Also available on Xbox One and Windows
Fallout 76 is a divisive game to say the least. In a time when compelling single player games with deep lore and world building are increasingly scarce, Bethesda has long been a beacon of light in a dark cavern of multiplayer garbage with its Elder Scrolls and Fallout series. Elder Scrolls Online was sort of to be expected because it's basically just Bethesda's version of World of Warcraft, but Fallout 76 was a game that could easily have been amazing or disastrous depending on execution. It's the first online Fallout game, and that's a hard thing to get right; you don't want a straight up empty world, but it's not very in keeping with Fallout if there are thousands of people in one settlement. Unfortunately on the spectrum between success and disaster, Fallout 76 falls a bit right of center.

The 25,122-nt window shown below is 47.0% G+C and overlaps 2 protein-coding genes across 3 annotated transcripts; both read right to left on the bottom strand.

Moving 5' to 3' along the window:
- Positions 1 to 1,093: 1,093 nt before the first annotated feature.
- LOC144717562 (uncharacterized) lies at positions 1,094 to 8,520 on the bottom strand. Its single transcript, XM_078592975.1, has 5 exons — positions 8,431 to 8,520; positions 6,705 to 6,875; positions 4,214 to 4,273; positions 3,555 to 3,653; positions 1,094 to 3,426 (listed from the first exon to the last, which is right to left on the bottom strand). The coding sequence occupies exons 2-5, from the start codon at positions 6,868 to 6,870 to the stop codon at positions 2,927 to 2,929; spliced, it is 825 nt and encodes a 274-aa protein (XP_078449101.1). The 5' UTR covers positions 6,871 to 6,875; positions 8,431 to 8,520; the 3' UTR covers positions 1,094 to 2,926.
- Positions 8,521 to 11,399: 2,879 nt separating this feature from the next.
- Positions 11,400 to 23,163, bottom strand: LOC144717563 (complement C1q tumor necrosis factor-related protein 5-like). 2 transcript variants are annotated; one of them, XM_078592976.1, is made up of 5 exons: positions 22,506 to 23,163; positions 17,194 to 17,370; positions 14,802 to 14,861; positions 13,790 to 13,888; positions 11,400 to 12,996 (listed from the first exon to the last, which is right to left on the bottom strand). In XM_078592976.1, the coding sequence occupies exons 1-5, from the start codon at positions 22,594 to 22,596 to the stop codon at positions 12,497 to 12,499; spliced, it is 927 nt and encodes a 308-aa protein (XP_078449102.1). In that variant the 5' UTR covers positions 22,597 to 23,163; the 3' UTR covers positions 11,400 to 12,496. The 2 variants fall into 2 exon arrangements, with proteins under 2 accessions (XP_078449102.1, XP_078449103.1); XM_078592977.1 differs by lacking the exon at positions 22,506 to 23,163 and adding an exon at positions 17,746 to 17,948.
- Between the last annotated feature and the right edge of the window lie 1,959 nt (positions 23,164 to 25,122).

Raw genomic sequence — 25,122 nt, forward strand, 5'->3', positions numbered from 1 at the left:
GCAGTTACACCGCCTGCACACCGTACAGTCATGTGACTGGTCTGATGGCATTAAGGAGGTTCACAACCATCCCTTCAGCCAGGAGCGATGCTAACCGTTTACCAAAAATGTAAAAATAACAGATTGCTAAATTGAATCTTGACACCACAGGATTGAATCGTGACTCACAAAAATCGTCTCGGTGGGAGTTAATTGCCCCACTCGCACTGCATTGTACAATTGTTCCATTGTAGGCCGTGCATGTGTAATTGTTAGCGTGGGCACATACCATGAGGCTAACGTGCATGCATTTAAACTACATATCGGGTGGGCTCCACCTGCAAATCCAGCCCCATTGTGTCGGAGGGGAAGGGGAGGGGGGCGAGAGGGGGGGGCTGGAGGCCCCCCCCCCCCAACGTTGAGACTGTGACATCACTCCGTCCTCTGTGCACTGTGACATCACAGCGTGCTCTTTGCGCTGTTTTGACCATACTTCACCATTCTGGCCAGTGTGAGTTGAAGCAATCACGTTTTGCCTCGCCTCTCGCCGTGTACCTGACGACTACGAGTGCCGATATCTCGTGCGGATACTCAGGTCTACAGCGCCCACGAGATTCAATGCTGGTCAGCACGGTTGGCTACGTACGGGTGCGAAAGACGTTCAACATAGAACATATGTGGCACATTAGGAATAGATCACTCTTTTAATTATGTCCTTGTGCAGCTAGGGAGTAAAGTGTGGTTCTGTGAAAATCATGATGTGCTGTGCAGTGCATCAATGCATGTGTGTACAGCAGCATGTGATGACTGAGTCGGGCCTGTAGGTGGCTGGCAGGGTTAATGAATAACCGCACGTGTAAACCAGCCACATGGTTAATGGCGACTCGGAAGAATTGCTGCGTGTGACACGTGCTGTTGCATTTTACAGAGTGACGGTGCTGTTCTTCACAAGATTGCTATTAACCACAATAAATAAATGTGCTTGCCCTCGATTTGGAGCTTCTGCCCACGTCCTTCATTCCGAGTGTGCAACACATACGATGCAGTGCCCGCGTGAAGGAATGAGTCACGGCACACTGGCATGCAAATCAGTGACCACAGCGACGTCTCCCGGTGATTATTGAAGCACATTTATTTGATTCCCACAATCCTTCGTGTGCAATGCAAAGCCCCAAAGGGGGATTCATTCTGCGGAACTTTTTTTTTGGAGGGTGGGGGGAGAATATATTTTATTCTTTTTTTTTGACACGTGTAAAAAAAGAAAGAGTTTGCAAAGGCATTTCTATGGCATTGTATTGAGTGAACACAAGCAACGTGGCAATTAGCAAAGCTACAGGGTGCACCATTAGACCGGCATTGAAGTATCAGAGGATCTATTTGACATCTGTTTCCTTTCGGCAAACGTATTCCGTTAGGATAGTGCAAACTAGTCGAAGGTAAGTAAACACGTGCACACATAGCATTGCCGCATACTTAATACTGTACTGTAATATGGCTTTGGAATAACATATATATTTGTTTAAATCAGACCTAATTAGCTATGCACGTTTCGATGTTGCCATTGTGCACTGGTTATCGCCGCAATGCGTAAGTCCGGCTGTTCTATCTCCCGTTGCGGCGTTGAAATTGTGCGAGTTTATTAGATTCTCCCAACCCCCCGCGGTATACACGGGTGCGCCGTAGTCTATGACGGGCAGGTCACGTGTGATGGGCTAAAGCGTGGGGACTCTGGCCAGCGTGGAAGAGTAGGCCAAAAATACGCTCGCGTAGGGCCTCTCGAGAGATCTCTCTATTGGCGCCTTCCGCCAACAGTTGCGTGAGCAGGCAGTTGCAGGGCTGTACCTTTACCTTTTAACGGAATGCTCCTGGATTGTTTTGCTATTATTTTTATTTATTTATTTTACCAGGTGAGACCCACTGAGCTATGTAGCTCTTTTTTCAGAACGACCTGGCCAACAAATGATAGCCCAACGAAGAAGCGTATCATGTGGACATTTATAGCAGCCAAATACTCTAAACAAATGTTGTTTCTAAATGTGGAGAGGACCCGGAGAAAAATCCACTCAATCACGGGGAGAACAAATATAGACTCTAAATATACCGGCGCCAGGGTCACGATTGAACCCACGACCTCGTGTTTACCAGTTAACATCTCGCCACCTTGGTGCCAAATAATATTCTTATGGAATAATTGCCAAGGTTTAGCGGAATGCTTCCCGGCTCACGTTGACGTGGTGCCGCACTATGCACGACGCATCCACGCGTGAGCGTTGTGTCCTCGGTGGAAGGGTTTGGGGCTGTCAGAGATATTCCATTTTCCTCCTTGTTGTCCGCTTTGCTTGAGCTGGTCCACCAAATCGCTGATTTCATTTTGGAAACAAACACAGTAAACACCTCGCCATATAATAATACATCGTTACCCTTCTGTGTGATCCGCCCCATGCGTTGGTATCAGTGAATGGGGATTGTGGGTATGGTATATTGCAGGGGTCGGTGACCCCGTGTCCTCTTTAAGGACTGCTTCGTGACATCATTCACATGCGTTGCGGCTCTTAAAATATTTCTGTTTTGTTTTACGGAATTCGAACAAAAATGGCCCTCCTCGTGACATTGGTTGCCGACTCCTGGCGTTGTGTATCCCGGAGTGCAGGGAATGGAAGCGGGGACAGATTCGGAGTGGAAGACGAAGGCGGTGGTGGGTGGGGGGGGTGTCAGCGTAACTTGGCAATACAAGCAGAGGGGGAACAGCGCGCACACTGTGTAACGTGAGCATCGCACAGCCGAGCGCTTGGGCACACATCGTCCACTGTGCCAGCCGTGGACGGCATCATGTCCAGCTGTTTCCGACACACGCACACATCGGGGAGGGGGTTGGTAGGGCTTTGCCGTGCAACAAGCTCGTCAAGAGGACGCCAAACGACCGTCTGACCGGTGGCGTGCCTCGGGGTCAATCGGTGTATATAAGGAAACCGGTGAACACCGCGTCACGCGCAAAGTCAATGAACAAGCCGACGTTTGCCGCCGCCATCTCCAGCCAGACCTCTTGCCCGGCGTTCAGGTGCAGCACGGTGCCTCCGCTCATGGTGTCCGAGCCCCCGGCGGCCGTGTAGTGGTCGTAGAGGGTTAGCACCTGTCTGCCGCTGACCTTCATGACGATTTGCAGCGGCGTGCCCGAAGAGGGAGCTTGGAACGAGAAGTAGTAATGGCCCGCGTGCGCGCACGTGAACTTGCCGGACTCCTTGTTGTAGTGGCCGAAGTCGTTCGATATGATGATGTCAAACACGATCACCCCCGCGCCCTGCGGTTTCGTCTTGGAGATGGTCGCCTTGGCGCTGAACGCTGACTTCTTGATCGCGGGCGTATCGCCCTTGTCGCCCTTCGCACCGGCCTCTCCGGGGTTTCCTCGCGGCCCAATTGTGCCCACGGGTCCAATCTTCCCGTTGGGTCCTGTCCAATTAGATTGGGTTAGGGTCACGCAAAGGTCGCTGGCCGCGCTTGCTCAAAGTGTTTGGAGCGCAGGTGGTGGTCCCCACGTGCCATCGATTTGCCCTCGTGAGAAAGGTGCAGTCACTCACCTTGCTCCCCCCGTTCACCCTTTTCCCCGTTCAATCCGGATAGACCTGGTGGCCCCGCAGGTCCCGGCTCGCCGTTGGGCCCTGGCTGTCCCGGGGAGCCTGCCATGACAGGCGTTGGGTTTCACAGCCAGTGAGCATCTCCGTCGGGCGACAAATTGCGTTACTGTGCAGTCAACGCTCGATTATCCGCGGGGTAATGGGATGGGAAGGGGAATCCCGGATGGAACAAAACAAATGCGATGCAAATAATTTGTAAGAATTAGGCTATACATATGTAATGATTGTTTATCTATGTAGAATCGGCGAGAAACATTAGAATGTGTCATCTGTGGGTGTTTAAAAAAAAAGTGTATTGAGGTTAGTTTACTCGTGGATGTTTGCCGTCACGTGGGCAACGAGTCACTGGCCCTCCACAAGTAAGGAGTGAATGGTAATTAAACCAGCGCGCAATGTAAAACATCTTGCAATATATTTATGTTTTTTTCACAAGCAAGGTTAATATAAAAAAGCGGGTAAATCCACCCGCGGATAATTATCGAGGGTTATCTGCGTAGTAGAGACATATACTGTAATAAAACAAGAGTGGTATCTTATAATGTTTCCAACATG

Fallout 76 manages to strike a pretty good balance with the world population. There are something like a dozen and half max per world which, while still leaving the world feel pretty desolate and empty, keeps running into other players from being a rare occurrence even if it's not exactly common. The post-nuclear world of West Virginia is also extremely well done and possibly one of the best and most interesting worlds to appear in a Fallout game yet. Unfortunately that's about all that Fallout 76 gets right. The rest of the game more or less varies between "disappointing" and "what the hell, dude?"